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Complete with a mansion, one of Georgia’s first minority-owned production studios debuts in Decatur

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East of Atlanta, Aztec Warrior Studios is the state’s second Latino-owned TV, film, and music facility, leaders say

An old religious building with tall white columns has become the centerpiece for a new production studio.
The new studio’s star attraction.
Aztec Warrior Studios

One of Georgia’s first Latino-owned production studios has opened its doors in Decatur.

Just beyond the point where Interstate 285 meets Covington Highway, Aztec Warrior Studios—also one of the state’s first minority-owned production studios, following Tyler Perry’s and the first Latino-owned facility, Areu Bros. Studios—now offers facilities for making movies, TV, music, and more, following a ribbon-cutting last week.

Founded by a collective of commercial real estate investors and entertainment industry professionals, the studio features more than 20,000 square feet of production space of all sorts.

What officials are calling the “biggest attraction” is the eye-catching mansion at the front of the property.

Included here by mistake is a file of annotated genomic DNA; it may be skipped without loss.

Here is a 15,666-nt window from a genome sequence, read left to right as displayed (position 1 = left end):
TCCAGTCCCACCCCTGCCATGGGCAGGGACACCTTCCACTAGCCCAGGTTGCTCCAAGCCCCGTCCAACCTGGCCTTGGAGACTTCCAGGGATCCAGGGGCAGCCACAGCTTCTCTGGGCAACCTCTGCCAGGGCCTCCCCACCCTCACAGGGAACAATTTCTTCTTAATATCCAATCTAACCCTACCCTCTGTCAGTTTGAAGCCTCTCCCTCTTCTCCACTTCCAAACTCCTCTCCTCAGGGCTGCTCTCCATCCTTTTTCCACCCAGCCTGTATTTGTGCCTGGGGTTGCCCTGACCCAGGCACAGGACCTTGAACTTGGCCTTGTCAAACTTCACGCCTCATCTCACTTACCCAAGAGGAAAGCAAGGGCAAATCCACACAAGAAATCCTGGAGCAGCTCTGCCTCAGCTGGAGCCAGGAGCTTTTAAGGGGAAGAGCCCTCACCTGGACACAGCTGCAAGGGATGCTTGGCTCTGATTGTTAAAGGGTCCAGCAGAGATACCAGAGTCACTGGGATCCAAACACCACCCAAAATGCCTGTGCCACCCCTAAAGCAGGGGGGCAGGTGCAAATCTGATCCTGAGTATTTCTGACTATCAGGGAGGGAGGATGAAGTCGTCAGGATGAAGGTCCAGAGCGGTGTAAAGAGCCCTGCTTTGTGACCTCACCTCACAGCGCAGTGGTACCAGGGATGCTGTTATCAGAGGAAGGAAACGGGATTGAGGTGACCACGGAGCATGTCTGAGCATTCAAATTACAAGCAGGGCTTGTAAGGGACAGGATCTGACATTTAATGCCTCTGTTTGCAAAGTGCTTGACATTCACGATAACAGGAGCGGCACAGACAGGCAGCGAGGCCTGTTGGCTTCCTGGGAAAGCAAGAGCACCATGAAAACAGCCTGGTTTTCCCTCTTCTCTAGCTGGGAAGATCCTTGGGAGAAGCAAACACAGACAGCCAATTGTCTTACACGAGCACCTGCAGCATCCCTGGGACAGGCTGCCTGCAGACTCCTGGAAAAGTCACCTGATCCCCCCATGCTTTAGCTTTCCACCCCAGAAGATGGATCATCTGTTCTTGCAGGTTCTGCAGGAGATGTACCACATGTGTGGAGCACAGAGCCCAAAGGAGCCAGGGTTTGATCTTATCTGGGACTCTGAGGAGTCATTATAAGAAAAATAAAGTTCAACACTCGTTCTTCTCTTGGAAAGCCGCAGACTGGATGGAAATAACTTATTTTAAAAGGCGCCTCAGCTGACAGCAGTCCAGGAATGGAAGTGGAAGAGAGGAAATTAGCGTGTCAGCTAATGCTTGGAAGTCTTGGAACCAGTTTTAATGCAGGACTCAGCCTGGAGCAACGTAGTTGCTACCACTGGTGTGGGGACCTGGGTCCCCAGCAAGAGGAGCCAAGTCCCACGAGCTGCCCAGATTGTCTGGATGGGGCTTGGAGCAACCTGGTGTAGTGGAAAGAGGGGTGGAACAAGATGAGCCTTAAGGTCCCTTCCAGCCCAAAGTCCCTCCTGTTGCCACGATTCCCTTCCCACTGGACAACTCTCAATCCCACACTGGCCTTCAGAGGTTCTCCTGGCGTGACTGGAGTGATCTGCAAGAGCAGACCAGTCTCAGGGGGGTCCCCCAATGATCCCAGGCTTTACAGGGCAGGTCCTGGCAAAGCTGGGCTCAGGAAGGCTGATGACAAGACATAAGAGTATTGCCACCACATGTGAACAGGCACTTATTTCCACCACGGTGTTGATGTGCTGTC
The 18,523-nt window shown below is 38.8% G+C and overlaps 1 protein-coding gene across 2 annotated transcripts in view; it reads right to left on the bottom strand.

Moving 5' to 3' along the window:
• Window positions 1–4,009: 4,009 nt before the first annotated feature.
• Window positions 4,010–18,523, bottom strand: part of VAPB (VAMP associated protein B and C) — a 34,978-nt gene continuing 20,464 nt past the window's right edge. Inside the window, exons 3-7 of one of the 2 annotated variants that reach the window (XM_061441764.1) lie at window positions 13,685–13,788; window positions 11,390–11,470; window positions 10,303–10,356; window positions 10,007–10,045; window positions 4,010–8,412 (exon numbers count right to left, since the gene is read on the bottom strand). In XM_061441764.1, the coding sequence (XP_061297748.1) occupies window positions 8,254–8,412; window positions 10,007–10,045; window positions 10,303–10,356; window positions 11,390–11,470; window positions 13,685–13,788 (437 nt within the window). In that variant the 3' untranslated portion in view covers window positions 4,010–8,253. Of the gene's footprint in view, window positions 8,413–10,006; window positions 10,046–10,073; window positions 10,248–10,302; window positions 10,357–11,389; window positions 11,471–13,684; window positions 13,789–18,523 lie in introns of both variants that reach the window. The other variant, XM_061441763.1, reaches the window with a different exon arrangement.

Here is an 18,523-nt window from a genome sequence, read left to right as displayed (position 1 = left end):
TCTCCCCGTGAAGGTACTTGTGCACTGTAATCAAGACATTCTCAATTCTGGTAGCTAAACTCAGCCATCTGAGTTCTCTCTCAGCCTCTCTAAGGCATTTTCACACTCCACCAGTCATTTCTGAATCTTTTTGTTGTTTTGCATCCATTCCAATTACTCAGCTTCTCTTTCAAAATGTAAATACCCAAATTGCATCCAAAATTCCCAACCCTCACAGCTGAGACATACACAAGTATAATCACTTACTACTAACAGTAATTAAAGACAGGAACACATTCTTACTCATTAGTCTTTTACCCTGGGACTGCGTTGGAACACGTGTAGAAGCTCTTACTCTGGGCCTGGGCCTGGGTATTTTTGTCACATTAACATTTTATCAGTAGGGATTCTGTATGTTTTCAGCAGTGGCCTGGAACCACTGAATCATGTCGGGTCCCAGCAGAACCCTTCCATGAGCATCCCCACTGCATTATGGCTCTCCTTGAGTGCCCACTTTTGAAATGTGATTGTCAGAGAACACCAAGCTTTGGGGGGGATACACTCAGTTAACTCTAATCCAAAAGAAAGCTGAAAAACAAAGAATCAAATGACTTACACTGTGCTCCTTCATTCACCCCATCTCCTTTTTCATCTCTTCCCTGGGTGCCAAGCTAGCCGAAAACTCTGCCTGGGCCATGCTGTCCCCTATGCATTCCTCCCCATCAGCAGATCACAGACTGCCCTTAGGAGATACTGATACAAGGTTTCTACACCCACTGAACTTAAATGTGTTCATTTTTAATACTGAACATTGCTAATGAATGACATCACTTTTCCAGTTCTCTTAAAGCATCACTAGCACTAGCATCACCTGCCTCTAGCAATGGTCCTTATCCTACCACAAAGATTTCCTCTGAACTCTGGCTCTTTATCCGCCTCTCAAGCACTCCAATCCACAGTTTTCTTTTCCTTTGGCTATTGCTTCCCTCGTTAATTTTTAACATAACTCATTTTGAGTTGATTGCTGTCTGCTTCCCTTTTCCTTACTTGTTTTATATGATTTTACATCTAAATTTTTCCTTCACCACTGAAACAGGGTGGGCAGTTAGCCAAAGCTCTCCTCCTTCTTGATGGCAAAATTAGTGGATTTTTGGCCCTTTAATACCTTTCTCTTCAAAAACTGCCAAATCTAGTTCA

A view from the driveway, which runs around a fountain with a statue on top. Google Maps

It’s also “the perfect backdrop for your next event,” says a press release from the studio.

A roundabout driveway brings people into the Agape Way address, and—in typical mansion fashion—visitors are greeted with an ornate water fountain with a statue.

A huge foyer with two staircases in a mansion.
The grand mansion entrance.
Remaining images: Aztec Warrior Studios/Vimeo

Inside, “the mansion is jaw-dropping with grand chandeliers, white marble floors, elegant crown molding, and a massive winding staircase with a baby Grand Piano on the top landing,” per the release.

Built in 1993, the mansion appears to have once served as a religious building. It shares the street with the Assembly of God Tabernacle and Great Faith Ministries Atlanta.

DeKalb County property records indicate the property is worth about $1.65 million.

A huge white room with a chandelier above.
A gilded interior set.

Beyond the antebellum-style scenes are offices, post-production facilities, and a sizable soundstage with an elevated viewing gallery.

“It has a wing dedicated to audio production that is perfect for music producers,” officials noted. Behind the venue stands “a broadcasting tower so that TV shows can broadcast from the facility live or prerecorded.”

A large soundstage with brick wall and rigging overhead.
A soundstage with 27-foot ceilings designed “for whisper-quiet sound.” In the background is a 33-person viewing gallery, used for fashion shows and other events.

This story has been updated to indicate that the state's first Latino-run studio was actually Areu Bros. Studios.